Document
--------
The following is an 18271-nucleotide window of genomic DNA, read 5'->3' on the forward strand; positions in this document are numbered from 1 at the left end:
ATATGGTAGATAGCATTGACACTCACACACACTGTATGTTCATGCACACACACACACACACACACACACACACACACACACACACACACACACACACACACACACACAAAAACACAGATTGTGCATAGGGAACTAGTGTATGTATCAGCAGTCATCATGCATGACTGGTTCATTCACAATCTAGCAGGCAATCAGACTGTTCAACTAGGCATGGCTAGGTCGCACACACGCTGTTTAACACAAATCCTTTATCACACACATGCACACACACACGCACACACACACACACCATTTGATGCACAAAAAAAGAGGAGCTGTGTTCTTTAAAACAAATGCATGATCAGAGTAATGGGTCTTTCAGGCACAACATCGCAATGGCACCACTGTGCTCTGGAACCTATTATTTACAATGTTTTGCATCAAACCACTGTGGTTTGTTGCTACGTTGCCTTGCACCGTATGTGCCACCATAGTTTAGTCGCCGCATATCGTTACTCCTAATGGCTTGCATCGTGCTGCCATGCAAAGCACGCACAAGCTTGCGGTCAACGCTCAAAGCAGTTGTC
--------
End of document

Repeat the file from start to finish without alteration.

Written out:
The following is an 18271-nucleotide window of genomic DNA, read 5'->3' on the forward strand; positions in this document are numbered from 1 at the left end:
ATATGGTAGATAGCATTGACACTCACACACACTGTATGTTCATGCACACACACACACACACACACACACACACACACACACACACACACACACACACACACACACACAAAAACACAGATTGTGCATAGGGAACTAGTGTATGTATCAGCAGTCATCATGCATGACTGGTTCATTCACAATCTAGCAGGCAATCAGACTGTTCAACTAGGCATGGCTAGGTCGCACACACGCTGTTTAACACAAATCCTTTATCACACACATGCACACACACACGCACACACACACACACCATTTGATGCACAAAAAAAGAGGAGCTGTGTTCTTTAAAACAAATGCATGATCAGAGTAATGGGTCTTTCAGGCACAACATCGCAATGGCACCACTGTGCTCTGGAACCTATTATTTACAATGTTTTGCATCAAACCACTGTGGTTTGTTGCTACGTTGCCTTGCACCGTATGTGCCACCATAGTTTAGTCGCCGCATATCGTTACTCCTAATGGCTTGCATCGTGCTGCCATGCAAAGCACGCACAAGCTTGCGGTCAACGCTCAAAGCAGTTGTC